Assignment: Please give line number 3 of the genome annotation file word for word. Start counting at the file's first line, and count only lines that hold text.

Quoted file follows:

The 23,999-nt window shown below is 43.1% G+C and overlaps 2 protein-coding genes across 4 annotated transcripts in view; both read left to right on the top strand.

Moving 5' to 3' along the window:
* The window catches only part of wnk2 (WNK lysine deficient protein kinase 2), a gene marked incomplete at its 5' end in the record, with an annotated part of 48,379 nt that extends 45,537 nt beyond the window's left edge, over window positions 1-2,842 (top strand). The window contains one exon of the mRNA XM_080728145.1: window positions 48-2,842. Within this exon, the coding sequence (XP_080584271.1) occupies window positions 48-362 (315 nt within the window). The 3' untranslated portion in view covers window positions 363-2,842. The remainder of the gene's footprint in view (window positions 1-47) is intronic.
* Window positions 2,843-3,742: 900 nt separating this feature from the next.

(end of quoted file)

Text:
* The window catches only part of wnk2 (WNK lysine deficient protein kinase 2), a gene marked incomplete at its 5' end in the record, with an annotated part of 48,379 nt that extends 45,537 nt beyond the window's left edge, over window positions 1-2,842 (top strand). The window contains one exon of the mRNA XM_080728145.1: window positions 48-2,842. Within this exon, the coding sequence (XP_080584271.1) occupies window positions 48-362 (315 nt within the window). The 3' untranslated portion in view covers window positions 363-2,842. The remainder of the gene's footprint in view (window positions 1-47) is intronic.